When a co-worker needs your shoulder

Friday, January 21, 2005

Whether it's a death or serious illness of a family member or friend, a family member in trouble with the law or military deployment of a close relative, a crisis that impact a work colleague can make you feel at a loss about how to help that person.

Dr. John Hipple, a senior staff counselor in the University of North Texas Office of Counseling and Testing Services, suggests reminding yourself that humans respond to a crisis differently, so there is no right or wrong way to recover from a crisis. However, compassion can help you to respond to a co-worker who is in crisis, he adds.

He shares his thoughts about helping a colleague through hard times:

  • Hipple points out that emotional pain is real to the sufferer. A co-worker's crisis might seem simple, but it could be the "straw that broke the camel's back," he says.
  • Hipple suggests considering both the co-worker's personality and your own emotional health in helping that person through a crisis. "Ask yourself if your co-worker is a private or public person. Ask yourself how much emotional energy you can offer," he says.
  • Don't enable, rescue, judge, take on another's burdens, or give unsolicited advice to your co-worker, he says. Instead, listen when your co-worker wants to talk, or respect his or her silence if he or she doesn't want to talk.  "In place of giving advice, say something like, ‘You look like you're having a tough time. Can I help with anything?'" Hipple says.
  • Flexibility and information could make the difference in recovery from trauma. Hipple says that if you are the supervisor of someone who is coping with a crisis, consider adjusting that employee's schedule and offering information about sick or vacation leave; health care and employee assistance program benefits.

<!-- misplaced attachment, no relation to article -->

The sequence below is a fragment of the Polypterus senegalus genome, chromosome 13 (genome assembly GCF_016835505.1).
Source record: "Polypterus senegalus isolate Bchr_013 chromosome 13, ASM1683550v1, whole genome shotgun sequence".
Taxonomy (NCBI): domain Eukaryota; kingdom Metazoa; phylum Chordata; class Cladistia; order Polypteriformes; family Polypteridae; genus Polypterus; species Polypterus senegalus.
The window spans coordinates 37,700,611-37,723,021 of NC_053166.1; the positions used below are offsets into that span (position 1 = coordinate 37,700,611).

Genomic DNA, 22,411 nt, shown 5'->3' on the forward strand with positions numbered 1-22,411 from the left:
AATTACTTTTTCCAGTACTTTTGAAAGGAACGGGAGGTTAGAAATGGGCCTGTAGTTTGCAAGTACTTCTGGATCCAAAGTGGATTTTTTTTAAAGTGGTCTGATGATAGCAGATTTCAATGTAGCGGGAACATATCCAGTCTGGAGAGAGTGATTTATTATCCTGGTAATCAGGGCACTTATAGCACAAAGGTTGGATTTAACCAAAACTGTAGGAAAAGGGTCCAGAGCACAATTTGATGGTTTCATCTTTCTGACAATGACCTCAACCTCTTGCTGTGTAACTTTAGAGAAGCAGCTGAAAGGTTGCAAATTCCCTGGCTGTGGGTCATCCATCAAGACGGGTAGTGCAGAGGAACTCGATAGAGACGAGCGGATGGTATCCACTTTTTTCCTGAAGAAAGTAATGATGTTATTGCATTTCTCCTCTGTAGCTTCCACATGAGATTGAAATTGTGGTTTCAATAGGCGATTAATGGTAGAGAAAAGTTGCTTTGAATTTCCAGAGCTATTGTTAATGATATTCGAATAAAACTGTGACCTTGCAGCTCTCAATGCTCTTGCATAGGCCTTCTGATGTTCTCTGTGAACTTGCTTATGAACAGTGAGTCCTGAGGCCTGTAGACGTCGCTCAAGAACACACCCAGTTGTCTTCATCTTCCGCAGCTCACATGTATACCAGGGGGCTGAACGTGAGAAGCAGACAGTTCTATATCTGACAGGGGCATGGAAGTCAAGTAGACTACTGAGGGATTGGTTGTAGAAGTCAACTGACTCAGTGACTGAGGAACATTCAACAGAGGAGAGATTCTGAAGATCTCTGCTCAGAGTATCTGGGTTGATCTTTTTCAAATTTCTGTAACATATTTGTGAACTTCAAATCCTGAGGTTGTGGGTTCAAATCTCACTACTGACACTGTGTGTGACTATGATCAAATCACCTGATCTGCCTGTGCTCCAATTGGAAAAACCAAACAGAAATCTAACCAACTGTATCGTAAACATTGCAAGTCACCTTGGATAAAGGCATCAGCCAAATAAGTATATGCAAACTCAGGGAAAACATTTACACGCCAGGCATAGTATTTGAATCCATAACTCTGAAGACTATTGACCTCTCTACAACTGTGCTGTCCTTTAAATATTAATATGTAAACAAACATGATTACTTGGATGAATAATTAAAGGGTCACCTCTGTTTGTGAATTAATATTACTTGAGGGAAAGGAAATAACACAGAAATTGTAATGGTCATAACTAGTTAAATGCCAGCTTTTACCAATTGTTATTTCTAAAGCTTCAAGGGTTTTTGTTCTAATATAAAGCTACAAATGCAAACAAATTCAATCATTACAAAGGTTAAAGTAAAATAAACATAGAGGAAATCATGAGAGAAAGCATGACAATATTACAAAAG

• Hipple points out that good nutrition, rest, relaxation and laughter are common- sense interventions for someone facing a crisis. "If your co-worker is open to the idea, go out to lunch with him or her. Focus on fun topics," he says.
  • Above all, be patient with your co-worker, he says. "Healing or getting back to normal after a dramatic event takes time. People need time to rebound from trauma and recovery rates are very individual," Hipple says.

UNT News Service Phone Number: (940) 565-2108

Latest News

James Meernik and Kimi King
Wednesday, August 27, 2014

UNT political scientists Kimi King and James Meernik are leading a first-of-its-kind survey to assesses how individuals are coping, if not healing, physically, mentally and socially as employers, employees, neighbors and family members in the nearly two decades since the signing of the peace accords.

Tuesday, August 26, 2014

UNT's North Star of Texas Writing Project received the grant from the Texas Education Agency to organize professional development workshops for South Texas teachers, who will take their newly learned tips back to the classroom.

Monday, August 25, 2014

The One O'Clock Lab Band's fall season starts Sept. 3 with a concert and album release at UNT's Gateway Center and continues with concerts throughout the Dallas-Fort Worth area.

Monday, August 25, 2014

UNT alumna and author Joan Curtis will serve as keynote speaker at the 13th Annual Denton Area Texas Association for Improvement of Reading Conference, sponsored in part by the North Star of Texas Writing Project at UNT.

Monday, August 25, 2014

UNT College of Merchandising, Hospitality and Tourism students, Khuyen Nguyen and Adriana Solis, each received $2,500 scholarships for being named semifinalists in the 2014 Ray M. Greenly Scholarship Competition.